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By Grace of the Crown

Photo of a Rolex Deep Sea which I took at the Beyer museum in Zurich.
If I told you there is a switch that Rolex could flip and immediately hamstring the American secondary watch market would you believe me? Frankly, I wouldn't have believed this myself until I stumbled upon a disclaimer in a Sotheby's catalogue from 2008. It read: "Important Notice regarding Importation into the United States of Corum, Rolex, Piaget or Franck Muller Watches. Sotheby's cannot arrange for the delivery of Corum, Rolex, Piaget or Franck Muller watches to the United States because U.S. laws restricts the import of Corum, Rolex, Piaget or Franck Muller watches.
The curiousity-inducing text from a vintage Sotheby's catalogue.
The buyer or a designated agent may collect the property in the country of sale." I thought this was an extremely odd restriction which, frankly, I had never heard of before.

Restrictions on international flows of goods are not, themselves, rare. Quotas on imports, as well as taxes on imports, are a vestige of an outmoded view of international trade. This idea behind mercantalism is premised upon a zero sum view of the world in which one party's gain will only emerge because someone else has lost. So, if your country imports something, the exporting country has won and your country has lost. Modern, mainstream, economic thinking has largely left mercantilism and the zero sum view of trade in the dustbin of history. Under fairly general conditions, trade is a win-win for both parties engaged in exchange.

Certainly in 2008, the benefits of free trade were widely known in the US. More open trade governed a large number of product markets as a result (mercantilism was the dominant view in the 15th - 18th centuries, it has seen something of an unfortunate resurgence in the past 8 years or so in the US). In 2008, barriers to imports for many many products were low and / or falling. For this reason, I found it hard to believe that US lawmakers specifically targeted preowned Corum, Rolex, Piaget and Franck Muller (CRPF) watches and prohibited their importation. Even if there were an anti-Swiss watch political coalition in the US in 2008 (again, extraordinarily unlikely) why would they have targeted this somewhat odd list of brands? They're all Swiss, but it is hard to know why other Swiss brands like Omega, for instance, would not have been verboten.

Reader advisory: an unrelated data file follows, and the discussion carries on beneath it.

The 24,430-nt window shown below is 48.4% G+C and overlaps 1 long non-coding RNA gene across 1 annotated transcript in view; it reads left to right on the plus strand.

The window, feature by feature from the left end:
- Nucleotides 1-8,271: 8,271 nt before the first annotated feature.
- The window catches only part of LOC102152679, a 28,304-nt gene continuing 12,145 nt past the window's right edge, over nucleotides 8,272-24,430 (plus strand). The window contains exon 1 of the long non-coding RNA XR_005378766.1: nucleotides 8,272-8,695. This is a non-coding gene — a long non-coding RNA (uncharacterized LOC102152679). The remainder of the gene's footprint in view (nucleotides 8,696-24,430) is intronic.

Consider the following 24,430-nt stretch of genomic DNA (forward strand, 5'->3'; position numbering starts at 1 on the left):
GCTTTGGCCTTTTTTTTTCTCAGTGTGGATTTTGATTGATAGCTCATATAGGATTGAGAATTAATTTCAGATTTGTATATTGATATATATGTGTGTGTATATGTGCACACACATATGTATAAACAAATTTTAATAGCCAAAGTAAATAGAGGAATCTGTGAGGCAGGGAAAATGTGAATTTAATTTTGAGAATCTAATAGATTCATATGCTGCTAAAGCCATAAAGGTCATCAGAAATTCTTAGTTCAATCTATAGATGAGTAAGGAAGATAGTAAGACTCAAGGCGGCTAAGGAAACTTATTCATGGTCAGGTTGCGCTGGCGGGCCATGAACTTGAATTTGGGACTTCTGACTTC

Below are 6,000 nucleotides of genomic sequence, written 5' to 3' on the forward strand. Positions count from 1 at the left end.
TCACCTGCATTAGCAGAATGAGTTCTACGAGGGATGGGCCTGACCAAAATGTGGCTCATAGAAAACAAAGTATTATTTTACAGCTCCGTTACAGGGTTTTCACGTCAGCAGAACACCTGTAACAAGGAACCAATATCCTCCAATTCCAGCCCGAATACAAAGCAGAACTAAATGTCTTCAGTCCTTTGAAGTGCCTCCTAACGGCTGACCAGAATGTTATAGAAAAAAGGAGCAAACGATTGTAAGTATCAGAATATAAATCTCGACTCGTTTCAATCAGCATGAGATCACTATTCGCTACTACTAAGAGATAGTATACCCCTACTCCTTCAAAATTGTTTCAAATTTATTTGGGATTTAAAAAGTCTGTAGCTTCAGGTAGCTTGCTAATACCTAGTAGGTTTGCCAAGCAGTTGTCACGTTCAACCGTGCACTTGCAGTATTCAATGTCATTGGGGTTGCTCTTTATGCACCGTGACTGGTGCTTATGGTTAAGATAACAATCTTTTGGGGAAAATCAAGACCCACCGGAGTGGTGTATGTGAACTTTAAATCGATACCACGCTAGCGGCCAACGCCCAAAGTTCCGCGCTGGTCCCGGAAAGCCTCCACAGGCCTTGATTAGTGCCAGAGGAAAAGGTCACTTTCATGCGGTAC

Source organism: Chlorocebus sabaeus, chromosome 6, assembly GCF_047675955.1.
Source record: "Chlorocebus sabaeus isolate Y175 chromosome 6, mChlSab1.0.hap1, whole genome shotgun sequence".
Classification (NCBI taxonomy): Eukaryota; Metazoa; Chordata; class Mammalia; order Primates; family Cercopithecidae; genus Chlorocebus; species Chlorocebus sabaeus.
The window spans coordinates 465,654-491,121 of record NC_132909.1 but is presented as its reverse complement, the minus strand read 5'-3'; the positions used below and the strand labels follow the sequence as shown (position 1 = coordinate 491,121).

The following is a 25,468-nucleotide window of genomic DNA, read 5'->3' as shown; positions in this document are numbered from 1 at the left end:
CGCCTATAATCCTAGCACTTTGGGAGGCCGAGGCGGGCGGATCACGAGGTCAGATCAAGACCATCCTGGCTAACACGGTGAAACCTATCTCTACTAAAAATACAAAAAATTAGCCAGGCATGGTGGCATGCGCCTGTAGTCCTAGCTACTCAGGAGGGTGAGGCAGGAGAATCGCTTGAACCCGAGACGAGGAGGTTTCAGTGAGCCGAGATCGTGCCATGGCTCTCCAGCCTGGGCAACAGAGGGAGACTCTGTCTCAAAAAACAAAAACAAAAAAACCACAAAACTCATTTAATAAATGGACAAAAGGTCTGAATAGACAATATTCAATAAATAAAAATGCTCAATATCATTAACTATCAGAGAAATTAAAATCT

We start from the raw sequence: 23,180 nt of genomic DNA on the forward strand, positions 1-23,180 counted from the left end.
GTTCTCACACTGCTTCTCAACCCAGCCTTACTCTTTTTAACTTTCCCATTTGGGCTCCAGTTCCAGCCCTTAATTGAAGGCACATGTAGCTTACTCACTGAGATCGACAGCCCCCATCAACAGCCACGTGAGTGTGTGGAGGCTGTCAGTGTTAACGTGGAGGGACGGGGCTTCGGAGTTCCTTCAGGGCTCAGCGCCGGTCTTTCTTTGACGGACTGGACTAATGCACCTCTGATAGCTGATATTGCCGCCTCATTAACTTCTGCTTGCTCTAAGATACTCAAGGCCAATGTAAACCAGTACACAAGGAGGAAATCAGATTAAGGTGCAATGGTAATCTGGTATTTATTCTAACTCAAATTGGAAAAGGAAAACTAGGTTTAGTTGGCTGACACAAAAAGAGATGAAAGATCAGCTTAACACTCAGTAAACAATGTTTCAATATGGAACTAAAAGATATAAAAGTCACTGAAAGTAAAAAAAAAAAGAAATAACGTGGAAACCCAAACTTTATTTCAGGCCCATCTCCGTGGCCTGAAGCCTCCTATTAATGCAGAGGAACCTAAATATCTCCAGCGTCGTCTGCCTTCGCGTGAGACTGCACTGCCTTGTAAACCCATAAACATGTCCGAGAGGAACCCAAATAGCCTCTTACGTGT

So I decided to do a little investigating to see if I could figure out the origin of the CRPF American import barrier. After a little digging in the archives of the watch forums (I hope we never lose these) I was on the trail of an article from the publication US Customs Today.
The masthead of US Customs Today.
The article was entitled "An Untimely Christmas Delivery." The author details how, sometime prior to February, 2002, US Customs Senior Inspector Bonnie Adelman had turned her attention to a package which supposedly contained three Cartier watches and one Patek Philippe watch. When Inspector Adelman and Import Specialist Anthony Grossi opened the package, they found 15 Rolex watches. They immediately seized the watches. In all likelihood, the rogue shipment of Rolexes was sold at auction (only to a buyer who would take them out of the US) with the proceeds from the sale going to the US government.

At the very end of the US Customs article was an important part of the answer to the mystery of the CRPF trade barrier.